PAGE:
Compressive Strength: Plastic vs. Concrete

Posted on November 29, 2022

Compressive strength is a measure of a material’s ability to resist failure under compressive loads, or “squeezing” forces. Compressive strength testing is essential for quality control in the manufacturing process, as well as for safety and performance evaluations of completed structures. 

Compressive Strength: Plastic vs. Concrete

The compressive strength of concrete is derived from a combination of cement, water, aggregate, and air. The cement and water form a paste that coats and binds the aggregate together. The hydration process of the cement and water chemically reacts and produces calcium-silicate-hydrate and hydrates. This hydration process continues for years, slowly gaining strength. The air content is typically around 6-8% and is required for proper curing. Too much air will decrease the concrete’s compressive strength.

Concrete has a high compressive strength compared to other building materials. Due to its composite nature, made from cement, water, aggregate and air, it gains strength over time in compression. However, it remains relatively weak in tension. 

Plastic is a man-made material that can be molded or extruded into objects or films. It’s made from synthetic polymers that are derived from fossil fuels like natural gas or petroleum. The most common plastics are polyethylene (PE), polypropylene (PP), polystyrene (PS), polyvinyl chloride (PVC) and acrylonitrile butadiene styrene (ABS). While there are many different types of plastic, they all share some key properties like being lightweight, durable and low-maintenance. Plastics are also impervious to water and many chemicals.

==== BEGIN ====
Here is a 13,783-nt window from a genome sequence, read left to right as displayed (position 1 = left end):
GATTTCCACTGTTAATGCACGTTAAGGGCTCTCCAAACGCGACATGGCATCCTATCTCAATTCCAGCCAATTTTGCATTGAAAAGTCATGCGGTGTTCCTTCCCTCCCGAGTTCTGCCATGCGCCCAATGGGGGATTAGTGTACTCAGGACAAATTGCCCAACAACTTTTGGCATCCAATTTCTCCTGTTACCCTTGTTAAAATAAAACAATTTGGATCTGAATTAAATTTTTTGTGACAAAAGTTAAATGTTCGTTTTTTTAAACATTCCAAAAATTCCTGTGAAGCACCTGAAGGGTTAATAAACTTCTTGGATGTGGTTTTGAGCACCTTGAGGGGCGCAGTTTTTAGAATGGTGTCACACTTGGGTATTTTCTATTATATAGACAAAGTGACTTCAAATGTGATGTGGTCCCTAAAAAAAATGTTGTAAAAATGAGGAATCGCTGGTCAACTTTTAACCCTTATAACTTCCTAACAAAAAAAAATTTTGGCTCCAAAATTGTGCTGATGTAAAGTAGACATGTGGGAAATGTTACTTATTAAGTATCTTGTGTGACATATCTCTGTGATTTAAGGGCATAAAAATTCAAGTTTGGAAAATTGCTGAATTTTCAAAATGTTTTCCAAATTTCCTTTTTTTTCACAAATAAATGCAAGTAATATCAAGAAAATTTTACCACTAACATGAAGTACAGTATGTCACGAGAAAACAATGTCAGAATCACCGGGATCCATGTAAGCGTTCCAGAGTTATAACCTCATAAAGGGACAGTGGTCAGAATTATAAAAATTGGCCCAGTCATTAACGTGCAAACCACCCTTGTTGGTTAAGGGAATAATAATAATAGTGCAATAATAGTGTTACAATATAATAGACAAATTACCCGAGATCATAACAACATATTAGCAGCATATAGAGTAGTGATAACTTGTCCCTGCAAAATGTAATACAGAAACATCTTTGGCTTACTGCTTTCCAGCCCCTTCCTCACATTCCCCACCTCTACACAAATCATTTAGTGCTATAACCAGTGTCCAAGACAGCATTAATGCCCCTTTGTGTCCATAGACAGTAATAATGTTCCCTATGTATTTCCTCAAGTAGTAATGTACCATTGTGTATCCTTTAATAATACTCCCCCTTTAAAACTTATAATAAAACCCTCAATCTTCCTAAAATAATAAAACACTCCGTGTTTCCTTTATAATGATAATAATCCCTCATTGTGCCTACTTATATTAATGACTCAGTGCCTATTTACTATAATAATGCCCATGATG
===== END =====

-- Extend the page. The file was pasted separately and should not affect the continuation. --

Plastics have a lower compressive strength than concrete but are much stronger in tension. They are also very lightweight which makes them ideal for applications where weight is a factor, such as in aerospace or automobile manufacturing. 

“Plastic pipe arrives on site as a non-structure, at about 10 percent of the installed system’s required strength, and requires proper contractor installation and recommended fill materials to reach its manufacturer-specified service strength.” –

The Importance of Testing Compressive Strength

Compressive strength testing is essential for quality control during the manufacturing process. By measuring the compressive strength of finished products, manufacturers can ensure that their products meet the required specifications. In addition, compressive strength testing can be used to identify potential defects in the manufacturing process so that corrective action can be taken. 

Compressive strength testing is also important for safety and performance evaluations of completed structures. For example, if a concrete bridge were to collapse, an investigation would be conducted to determine if the concrete had been properly tested and if it met the required specifications. If it was determined that the concrete had not been properly tested, or that it did not meet the required specifications, then steps would be taken to prevent similar failures in the future.